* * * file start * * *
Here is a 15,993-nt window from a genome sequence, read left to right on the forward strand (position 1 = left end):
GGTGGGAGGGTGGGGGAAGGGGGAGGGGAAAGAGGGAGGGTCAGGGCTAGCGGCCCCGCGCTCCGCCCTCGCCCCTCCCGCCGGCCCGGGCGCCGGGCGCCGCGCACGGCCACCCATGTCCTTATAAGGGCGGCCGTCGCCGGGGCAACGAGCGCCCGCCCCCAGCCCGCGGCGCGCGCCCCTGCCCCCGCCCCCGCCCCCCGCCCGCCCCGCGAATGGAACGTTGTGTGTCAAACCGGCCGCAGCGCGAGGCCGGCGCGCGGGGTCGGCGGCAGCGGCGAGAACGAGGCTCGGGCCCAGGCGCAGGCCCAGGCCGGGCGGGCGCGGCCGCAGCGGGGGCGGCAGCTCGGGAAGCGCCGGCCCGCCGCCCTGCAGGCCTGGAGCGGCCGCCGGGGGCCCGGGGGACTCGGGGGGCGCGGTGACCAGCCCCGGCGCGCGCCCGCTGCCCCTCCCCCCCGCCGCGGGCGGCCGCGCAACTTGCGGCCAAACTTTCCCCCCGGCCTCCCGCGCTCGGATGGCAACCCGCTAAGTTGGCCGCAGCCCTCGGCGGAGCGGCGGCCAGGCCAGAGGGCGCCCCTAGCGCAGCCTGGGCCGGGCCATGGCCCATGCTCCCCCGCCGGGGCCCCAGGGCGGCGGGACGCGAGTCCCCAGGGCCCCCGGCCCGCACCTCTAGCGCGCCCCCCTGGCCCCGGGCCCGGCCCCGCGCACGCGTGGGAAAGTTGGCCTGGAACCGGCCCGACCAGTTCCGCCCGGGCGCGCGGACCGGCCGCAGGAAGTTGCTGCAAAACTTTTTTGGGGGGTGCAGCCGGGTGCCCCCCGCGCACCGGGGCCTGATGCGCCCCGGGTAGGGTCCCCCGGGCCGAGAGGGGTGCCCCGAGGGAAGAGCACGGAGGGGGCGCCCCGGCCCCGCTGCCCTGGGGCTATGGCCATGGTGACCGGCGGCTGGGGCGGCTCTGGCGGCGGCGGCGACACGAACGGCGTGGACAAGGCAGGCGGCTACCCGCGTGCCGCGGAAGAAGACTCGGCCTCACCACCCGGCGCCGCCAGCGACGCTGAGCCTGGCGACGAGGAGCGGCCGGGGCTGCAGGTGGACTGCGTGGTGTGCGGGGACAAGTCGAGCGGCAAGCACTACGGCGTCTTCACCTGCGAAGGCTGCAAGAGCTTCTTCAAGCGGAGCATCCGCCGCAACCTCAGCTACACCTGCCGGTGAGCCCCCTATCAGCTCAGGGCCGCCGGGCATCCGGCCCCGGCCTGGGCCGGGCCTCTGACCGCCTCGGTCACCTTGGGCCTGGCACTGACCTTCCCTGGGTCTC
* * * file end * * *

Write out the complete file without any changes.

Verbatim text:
Here is a 15,993-nt window from a genome sequence, read left to right on the forward strand (position 1 = left end):
GGTGGGAGGGTGGGGGAAGGGGGAGGGGAAAGAGGGAGGGTCAGGGCTAGCGGCCCCGCGCTCCGCCCTCGCCCCTCCCGCCGGCCCGGGCGCCGGGCGCCGCGCACGGCCACCCATGTCCTTATAAGGGCGGCCGTCGCCGGGGCAACGAGCGCCCGCCCCCAGCCCGCGGCGCGCGCCCCTGCCCCCGCCCCCGCCCCCCGCCCGCCCCGCGAATGGAACGTTGTGTGTCAAACCGGCCGCAGCGCGAGGCCGGCGCGCGGGGTCGGCGGCAGCGGCGAGAACGAGGCTCGGGCCCAGGCGCAGGCCCAGGCCGGGCGGGCGCGGCCGCAGCGGGGGCGGCAGCTCGGGAAGCGCCGGCCCGCCGCCCTGCAGGCCTGGAGCGGCCGCCGGGGGCCCGGGGGACTCGGGGGGCGCGGTGACCAGCCCCGGCGCGCGCCCGCTGCCCCTCCCCCCCGCCGCGGGCGGCCGCGCAACTTGCGGCCAAACTTTCCCCCCGGCCTCCCGCGCTCGGATGGCAACCCGCTAAGTTGGCCGCAGCCCTCGGCGGAGCGGCGGCCAGGCCAGAGGGCGCCCCTAGCGCAGCCTGGGCCGGGCCATGGCCCATGCTCCCCCGCCGGGGCCCCAGGGCGGCGGGACGCGAGTCCCCAGGGCCCCCGGCCCGCACCTCTAGCGCGCCCCCCTGGCCCCGGGCCCGGCCCCGCGCACGCGTGGGAAAGTTGGCCTGGAACCGGCCCGACCAGTTCCGCCCGGGCGCGCGGACCGGCCGCAGGAAGTTGCTGCAAAACTTTTTTGGGGGGTGCAGCCGGGTGCCCCCCGCGCACCGGGGCCTGATGCGCCCCGGGTAGGGTCCCCCGGGCCGAGAGGGGTGCCCCGAGGGAAGAGCACGGAGGGGGCGCCCCGGCCCCGCTGCCCTGGGGCTATGGCCATGGTGACCGGCGGCTGGGGCGGCTCTGGCGGCGGCGGCGACACGAACGGCGTGGACAAGGCAGGCGGCTACCCGCGTGCCGCGGAAGAAGACTCGGCCTCACCACCCGGCGCCGCCAGCGACGCTGAGCCTGGCGACGAGGAGCGGCCGGGGCTGCAGGTGGACTGCGTGGTGTGCGGGGACAAGTCGAGCGGCAAGCACTACGGCGTCTTCACCTGCGAAGGCTGCAAGAGCTTCTTCAAGCGGAGCATCCGCCGCAACCTCAGCTACACCTGCCGGTGAGCCCCCTATCAGCTCAGGGCCGCCGGGCATCCGGCCCCGGCCTGGGCCGGGCCTCTGACCGCCTCGGTCACCTTGGGCCTGGCACTGACCTTCCCTGGGTCTC